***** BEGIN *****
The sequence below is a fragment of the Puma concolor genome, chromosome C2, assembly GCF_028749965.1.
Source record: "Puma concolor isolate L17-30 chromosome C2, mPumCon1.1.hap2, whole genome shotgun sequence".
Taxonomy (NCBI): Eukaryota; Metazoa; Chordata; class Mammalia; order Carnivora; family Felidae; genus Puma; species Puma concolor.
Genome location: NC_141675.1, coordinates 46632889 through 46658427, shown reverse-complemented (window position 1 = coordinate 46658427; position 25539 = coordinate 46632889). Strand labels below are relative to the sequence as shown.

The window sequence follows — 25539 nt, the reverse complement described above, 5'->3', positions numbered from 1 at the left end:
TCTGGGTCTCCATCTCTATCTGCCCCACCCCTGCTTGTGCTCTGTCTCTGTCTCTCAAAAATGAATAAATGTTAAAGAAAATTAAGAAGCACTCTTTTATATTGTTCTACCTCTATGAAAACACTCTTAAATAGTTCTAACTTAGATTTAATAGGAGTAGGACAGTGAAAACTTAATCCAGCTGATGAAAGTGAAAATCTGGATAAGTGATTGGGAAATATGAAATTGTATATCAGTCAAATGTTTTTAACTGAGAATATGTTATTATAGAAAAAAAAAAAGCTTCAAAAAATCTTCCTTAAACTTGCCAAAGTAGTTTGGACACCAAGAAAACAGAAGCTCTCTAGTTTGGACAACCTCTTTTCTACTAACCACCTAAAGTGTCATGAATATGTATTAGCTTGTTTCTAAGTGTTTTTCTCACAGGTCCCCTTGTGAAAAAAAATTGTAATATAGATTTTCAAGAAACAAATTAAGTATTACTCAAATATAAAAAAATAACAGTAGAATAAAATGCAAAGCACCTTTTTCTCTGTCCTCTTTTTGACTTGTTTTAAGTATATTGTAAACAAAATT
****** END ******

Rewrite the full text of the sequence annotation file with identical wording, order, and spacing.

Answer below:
The sequence below is a fragment of the Puma concolor genome, chromosome C2, assembly GCF_028749965.1.
Source record: "Puma concolor isolate L17-30 chromosome C2, mPumCon1.1.hap2, whole genome shotgun sequence".
Taxonomy (NCBI): Eukaryota; Metazoa; Chordata; class Mammalia; order Carnivora; family Felidae; genus Puma; species Puma concolor.
Genome location: NC_141675.1, coordinates 46632889 through 46658427, shown reverse-complemented (window position 1 = coordinate 46658427; position 25539 = coordinate 46632889). Strand labels below are relative to the sequence as shown.

The window sequence follows — 25539 nt, the reverse complement described above, 5'->3', positions numbered from 1 at the left end:
TCTGGGTCTCCATCTCTATCTGCCCCACCCCTGCTTGTGCTCTGTCTCTGTCTCTCAAAAATGAATAAATGTTAAAGAAAATTAAGAAGCACTCTTTTATATTGTTCTACCTCTATGAAAACACTCTTAAATAGTTCTAACTTAGATTTAATAGGAGTAGGACAGTGAAAACTTAATCCAGCTGATGAAAGTGAAAATCTGGATAAGTGATTGGGAAATATGAAATTGTATATCAGTCAAATGTTTTTAACTGAGAATATGTTATTATAGAAAAAAAAAAAGCTTCAAAAAATCTTCCTTAAACTTGCCAAAGTAGTTTGGACACCAAGAAAACAGAAGCTCTCTAGTTTGGACAACCTCTTTTCTACTAACCACCTAAAGTGTCATGAATATGTATTAGCTTGTTTCTAAGTGTTTTTCTCACAGGTCCCCTTGTGAAAAAAAATTGTAATATAGATTTTCAAGAAACAAATTAAGTATTACTCAAATATAAAAAAATAACAGTAGAATAAAATGCAAAGCACCTTTTTCTCTGTCCTCTTTTTGACTTGTTTTAAGTATATTGTAAACAAAATT